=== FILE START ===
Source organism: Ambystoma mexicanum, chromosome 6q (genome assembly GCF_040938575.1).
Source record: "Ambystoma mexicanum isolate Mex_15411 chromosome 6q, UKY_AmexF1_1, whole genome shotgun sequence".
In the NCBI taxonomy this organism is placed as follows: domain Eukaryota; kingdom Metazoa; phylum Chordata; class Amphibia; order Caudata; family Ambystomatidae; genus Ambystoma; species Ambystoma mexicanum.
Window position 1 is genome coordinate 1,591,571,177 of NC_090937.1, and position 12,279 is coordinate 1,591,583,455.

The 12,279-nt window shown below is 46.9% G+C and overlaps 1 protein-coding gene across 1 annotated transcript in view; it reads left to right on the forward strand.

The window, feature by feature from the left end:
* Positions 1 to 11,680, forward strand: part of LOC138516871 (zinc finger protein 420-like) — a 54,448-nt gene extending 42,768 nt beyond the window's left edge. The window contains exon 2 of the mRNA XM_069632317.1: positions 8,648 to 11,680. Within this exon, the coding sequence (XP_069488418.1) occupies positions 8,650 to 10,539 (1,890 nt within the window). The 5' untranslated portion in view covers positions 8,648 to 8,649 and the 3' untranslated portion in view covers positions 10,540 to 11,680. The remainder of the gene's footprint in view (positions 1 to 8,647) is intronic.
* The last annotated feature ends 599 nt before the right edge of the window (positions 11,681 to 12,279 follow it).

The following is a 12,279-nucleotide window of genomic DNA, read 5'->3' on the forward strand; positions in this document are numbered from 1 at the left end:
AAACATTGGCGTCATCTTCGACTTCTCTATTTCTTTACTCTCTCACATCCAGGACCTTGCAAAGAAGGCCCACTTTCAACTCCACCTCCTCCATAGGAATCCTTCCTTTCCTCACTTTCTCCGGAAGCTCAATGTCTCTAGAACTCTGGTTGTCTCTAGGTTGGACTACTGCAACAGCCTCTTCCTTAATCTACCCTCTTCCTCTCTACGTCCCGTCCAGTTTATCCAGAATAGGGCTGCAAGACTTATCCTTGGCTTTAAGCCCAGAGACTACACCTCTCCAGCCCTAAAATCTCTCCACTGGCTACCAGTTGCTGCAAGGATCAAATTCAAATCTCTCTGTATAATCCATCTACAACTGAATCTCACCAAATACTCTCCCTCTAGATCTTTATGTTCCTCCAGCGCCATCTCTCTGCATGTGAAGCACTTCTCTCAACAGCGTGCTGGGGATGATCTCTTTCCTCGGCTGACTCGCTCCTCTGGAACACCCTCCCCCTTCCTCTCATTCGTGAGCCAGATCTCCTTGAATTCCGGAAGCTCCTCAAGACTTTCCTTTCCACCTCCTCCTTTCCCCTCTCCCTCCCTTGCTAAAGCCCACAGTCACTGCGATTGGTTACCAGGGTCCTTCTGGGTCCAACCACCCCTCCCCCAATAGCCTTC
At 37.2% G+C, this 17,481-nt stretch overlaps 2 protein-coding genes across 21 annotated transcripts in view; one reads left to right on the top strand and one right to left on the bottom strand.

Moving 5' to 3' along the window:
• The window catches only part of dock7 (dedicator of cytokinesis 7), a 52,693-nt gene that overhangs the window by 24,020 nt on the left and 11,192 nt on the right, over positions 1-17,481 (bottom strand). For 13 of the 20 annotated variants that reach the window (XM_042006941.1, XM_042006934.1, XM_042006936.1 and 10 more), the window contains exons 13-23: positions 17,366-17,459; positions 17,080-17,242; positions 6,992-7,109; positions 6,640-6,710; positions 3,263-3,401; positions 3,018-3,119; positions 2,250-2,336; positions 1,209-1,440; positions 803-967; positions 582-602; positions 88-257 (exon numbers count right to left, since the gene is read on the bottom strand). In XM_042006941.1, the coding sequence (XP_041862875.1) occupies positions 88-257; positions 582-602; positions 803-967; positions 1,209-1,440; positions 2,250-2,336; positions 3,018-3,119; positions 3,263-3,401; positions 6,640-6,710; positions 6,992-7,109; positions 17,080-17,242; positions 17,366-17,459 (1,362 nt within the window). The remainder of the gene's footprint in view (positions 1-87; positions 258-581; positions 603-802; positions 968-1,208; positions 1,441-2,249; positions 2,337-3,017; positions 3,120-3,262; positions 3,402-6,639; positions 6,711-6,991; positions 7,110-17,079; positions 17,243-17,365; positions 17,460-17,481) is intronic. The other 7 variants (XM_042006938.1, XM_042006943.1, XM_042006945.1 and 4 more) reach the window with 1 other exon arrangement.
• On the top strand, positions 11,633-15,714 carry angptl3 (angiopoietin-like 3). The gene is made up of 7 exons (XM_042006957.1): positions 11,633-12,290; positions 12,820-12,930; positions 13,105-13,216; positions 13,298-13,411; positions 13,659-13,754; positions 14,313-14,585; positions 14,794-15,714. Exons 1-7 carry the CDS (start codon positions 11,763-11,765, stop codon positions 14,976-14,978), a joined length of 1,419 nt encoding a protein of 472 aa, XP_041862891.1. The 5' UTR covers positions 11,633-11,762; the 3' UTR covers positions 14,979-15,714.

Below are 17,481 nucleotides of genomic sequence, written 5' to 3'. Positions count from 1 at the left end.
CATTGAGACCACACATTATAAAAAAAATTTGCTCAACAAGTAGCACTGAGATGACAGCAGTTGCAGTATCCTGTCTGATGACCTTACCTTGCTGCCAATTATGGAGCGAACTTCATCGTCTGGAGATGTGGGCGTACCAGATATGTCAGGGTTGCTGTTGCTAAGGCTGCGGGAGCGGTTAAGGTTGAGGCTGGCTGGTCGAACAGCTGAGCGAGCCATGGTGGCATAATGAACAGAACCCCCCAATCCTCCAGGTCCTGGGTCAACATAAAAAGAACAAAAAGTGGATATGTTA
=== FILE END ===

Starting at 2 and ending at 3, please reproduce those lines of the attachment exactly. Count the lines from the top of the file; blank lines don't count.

Source record: "Ambystoma mexicanum isolate Mex_15411 chromosome 6q, UKY_AmexF1_1, whole genome shotgun sequence".
In the NCBI taxonomy this organism is placed as follows: domain Eukaryota; kingdom Metazoa; phylum Chordata; class Amphibia; order Caudata; family Ambystomatidae; genus Ambystoma; species Ambystoma mexicanum.